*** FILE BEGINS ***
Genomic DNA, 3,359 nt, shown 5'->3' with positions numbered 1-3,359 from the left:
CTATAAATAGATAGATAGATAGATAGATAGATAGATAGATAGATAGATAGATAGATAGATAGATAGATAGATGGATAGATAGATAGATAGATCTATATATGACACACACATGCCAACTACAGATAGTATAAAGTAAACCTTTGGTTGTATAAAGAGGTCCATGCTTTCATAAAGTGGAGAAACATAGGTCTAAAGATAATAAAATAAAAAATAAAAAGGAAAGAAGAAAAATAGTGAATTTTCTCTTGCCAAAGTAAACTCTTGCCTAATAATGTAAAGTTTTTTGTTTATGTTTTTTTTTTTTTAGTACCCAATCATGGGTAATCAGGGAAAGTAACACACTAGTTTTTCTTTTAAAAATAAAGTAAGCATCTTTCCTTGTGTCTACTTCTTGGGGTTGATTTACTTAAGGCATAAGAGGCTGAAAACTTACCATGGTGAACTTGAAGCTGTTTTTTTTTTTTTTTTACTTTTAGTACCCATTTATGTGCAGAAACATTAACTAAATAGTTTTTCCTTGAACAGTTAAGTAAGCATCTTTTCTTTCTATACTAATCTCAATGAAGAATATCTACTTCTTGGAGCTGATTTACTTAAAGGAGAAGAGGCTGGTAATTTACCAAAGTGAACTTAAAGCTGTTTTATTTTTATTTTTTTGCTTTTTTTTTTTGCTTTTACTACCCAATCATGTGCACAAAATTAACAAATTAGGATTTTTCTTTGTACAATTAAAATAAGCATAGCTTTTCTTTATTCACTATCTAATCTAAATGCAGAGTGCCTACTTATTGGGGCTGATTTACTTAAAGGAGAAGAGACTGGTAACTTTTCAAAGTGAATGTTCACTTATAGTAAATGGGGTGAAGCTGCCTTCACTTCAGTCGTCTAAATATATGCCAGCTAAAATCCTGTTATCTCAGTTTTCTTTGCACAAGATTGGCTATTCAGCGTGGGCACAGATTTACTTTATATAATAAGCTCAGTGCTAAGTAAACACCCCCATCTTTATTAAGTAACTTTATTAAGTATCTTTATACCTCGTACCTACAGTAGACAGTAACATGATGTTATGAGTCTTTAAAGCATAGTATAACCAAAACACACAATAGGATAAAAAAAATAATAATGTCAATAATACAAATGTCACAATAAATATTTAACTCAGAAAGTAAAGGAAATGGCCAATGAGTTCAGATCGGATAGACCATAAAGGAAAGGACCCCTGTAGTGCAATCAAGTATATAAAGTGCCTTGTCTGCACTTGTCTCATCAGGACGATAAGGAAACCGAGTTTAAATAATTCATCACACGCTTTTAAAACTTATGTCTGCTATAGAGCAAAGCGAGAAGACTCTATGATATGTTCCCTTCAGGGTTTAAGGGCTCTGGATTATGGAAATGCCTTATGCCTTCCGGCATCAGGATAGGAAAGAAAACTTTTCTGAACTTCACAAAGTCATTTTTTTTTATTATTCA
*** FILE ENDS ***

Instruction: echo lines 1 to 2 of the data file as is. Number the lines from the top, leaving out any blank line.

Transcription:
Genomic DNA, 3,359 nt, shown 5'->3' with positions numbered 1-3,359 from the left:
CTATAAATAGATAGATAGATAGATAGATAGATAGATAGATAGATAGATAGATAGATAGATAGATAGATAGATGGATAGATAGATAGATAGATCTATATATGACACACACATGCCAACTACAGATAGTATAAAGTAAACCTTTGGTTGTATAAAGAGGTCCATGCTTTCATAAAGTGGAGAAACATAGGTCTAAAGATAATAAAATAAAAAATAAAAAGGAAAGAAGAAAAATAGTGAATTTTCTCTTGCCAAAGTAAACTCTTGCCTAATAATGTAAAGTTTTTTGTTTATGTTTTTTTTTTTTTAGTACCCAATCATGGGTAATCAGGGAAAGTAACACACTAGTTTTTCTTTTAAAAATAAAGTAAGCATCTTTCCTTGTGTCTACTTCTTGGGGTTGATTTACTTAAGGCATAAGAGGCTGAAAACTTACCATGGTGAACTTGAAGCTGTTTTTTTTTTTTTTTTACTTTTAGTACCCATTTATGTGCAGAAACATTAACTAAATAGTTTTTCCTTGAACAGTTAAGTAAGCATCTTTTCTTTCTATACTAATCTCAATGAAGAATATCTACTTCTTGGAGCTGATTTACTTAAAGGAGAAGAGGCTGGTAATTTACCAAAGTGAACTTAAAGCTGTTTTATTTTTATTTTTTTGCTTTTTTTTTTTGCTTTTACTACCCAATCATGTGCACAAAATTAACAAATTAGGATTTTTCTTTGTACAATTAAAATAAGCATAGCTTTTCTTTATTCACTATCTAATCTAAATGCAGAGTGCCTACTTATTGGGGCTGATTTACTTAAAGGAGAAGAGACTGGTAACTTTTCAAAGTGAATGTTCACTTATAGTAAATGGGGTGAAGCTGCCTTCACTTCAGTCGTCTAAATATATGCCAGCTAAAATCCTGTTATCTCAGTTTTCTTTGCACAAGATTGGCTATTCAGCGTGGGCACAGATTTACTTTATATAATAAGCTCAGTGCTAAGTAAACACCCCCATCTTTATTAAGTAACTTTATTAAGTATCTTTATACCTCGTACCTACAGTAGACAGTAACATGATGTTATGAGTCTTTAAAGCATAGTATAACCAAAACACACAATAGGATAAAAAAAATAATAATGTCAATAATACAAATGTCACAATAAATATTTAACTCAGAAAGTAAAGGAAATGGCCAATGAGTTCAGATCGGATAGACCATAAAGGAAAGGACCCCTGTAGTGCAATCAAGTATATAAAGTGCCTTGTCTGCACTTGTCTCATCAGGACGATAAGGAAACCGAGTTTAAATAATTCATCACACGCTTTTAAAACTTATGTCTGCTATAGAGCAAAGCGAGAAGACTCTATGATATGTTCCCTTCAGGGTTTAAGGGCTCTGGATTATGGAAATGCCTTATGCCTTCCGGCATCAGGATAGGAAAGAAAACTTTTCTGAACTTCACAAAGTCATTTTTTTTTATTATTCA